Part of the reason we were able to have success this season this season defensively was because we had an elite ILB playing on a cheap deal (Dansby), we have two top notch DB's (Mathieu and Peterson) playing on their rookie deals, no money at all committed at the safety position, another cheap, top notch ILB on a cheap deal (Washington). Really to only place we have big money invested defensively is the DL; Moving forward that is going to change. We are going to have to spend big to retain Peterson and Mathieu, we are going to have to invest at safety, we are likely going to have to invest in a pass rusher. We are going to lose key defensive players that we cannot afford to keep any longer (Dansby).
Last season in Arizona was a perfect scenario. A QB playing on a cheap deal, lots of top defensive players on cheap deals. That is unsustainable going forwards. The NFL is a business where you need to be in a win now mode year in year out, but also need to continue to prepare and invest in the future. Making bad investments at QB is the fastest way to the wrong end of the pecking order in the NFL; Cardinals fans of all people should know this.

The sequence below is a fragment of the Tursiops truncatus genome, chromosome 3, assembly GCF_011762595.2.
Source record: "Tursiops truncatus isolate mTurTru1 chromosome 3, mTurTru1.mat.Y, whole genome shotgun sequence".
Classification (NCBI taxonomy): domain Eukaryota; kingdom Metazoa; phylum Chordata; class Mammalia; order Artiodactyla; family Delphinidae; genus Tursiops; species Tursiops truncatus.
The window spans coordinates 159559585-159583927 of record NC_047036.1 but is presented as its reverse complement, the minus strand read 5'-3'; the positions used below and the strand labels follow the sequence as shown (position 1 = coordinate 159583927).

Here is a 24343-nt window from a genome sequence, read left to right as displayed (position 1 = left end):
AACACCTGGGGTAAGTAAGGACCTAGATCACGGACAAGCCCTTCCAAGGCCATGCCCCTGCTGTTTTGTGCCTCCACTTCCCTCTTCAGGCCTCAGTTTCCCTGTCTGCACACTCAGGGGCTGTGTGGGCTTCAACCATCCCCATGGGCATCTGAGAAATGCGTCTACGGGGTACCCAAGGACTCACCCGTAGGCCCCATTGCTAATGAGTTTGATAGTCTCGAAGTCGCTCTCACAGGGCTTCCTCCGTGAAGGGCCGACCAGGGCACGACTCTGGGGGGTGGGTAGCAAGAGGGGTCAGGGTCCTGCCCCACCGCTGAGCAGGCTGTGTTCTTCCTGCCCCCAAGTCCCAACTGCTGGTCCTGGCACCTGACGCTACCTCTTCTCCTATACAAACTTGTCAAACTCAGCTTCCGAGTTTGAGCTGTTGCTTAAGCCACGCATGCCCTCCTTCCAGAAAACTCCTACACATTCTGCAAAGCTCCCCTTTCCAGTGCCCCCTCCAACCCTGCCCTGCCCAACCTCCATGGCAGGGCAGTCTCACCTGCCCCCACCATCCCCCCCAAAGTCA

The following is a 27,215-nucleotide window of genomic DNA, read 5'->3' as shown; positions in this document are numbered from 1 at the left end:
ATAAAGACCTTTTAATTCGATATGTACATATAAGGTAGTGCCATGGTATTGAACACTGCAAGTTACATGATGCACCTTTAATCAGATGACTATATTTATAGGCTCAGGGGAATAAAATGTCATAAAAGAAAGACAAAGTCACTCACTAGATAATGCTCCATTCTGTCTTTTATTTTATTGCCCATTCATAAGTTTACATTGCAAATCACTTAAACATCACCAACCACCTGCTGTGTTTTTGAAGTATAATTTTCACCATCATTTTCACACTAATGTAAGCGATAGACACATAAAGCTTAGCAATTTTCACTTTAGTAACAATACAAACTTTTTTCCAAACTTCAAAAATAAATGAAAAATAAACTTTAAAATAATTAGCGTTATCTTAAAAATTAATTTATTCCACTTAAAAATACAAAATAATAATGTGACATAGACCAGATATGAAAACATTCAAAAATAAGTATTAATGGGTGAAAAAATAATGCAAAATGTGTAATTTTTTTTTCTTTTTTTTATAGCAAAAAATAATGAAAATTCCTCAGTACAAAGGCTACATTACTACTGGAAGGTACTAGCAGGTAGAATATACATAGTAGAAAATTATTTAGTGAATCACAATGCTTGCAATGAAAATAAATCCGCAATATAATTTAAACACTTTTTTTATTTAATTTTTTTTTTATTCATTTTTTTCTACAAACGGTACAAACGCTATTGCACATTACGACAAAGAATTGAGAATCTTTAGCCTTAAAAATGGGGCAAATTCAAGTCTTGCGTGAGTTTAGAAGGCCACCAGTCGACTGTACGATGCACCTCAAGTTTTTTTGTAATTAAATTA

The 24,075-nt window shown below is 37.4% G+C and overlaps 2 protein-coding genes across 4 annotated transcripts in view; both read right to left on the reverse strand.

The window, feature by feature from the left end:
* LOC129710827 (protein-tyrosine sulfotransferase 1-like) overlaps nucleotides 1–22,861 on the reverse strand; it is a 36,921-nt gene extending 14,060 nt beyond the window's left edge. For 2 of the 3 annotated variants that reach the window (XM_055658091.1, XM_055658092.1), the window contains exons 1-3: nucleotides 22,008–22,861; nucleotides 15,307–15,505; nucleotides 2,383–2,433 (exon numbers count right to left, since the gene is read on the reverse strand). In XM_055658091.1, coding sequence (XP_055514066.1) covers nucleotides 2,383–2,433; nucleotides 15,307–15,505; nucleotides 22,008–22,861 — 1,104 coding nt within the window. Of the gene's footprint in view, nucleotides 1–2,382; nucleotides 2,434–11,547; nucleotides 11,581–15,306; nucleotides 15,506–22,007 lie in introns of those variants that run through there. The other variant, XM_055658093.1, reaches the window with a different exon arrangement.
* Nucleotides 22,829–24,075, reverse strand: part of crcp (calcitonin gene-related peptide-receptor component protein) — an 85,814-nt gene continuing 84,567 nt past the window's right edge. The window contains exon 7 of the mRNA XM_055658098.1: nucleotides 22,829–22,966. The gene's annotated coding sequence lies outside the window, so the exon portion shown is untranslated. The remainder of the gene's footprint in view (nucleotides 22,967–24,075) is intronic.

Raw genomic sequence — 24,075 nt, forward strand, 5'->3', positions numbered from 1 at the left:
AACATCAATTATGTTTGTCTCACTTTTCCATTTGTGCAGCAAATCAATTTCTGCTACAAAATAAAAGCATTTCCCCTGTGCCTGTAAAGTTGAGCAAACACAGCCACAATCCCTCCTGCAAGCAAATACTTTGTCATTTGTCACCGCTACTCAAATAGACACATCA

We have already seen the quantum leap in quality when you move from backup quality to average starter at QB. There is a similar leap in quality form average to elite.
If you can make sense of that incoherent rant then...cool. If not, just know that QB Puragatory is real. You can avoid it by dealing with the QB position correctly; but if you don't do it correctly you are setting yourself up for failure.
The Ravens didn't have to make those cuts because of Flacco, they did them because they were the right thing to do. Ed Reed is done. The Browns overpaid Kruger, the Dolphins overpaid Ellerbe. They didn't have to drop Boldin, but they did anyways. Probably for the best considering they are doing a little rebuilding.
Flacco's contract isn't as bad as a lot of people like to make it out to be. He only hit the cap for $6.8M last year, and only hits it for $14.8M and $14.5M over the next two years. That's entirely reasonable. There's not a ton of guaranteed money in that contract. There are 12 QBs with more guaranteed money in their contracts than Flacco. Do you think he's actually going to hit their cap for $28.5M in 2016? No way. They are going to restructure him. His contract only looks so bad because all the non-guaranteed salary at the end of the contract that he will never see is inflating the average annual value. The Ravens didn't end up where they are purely because they committed money to Flacco.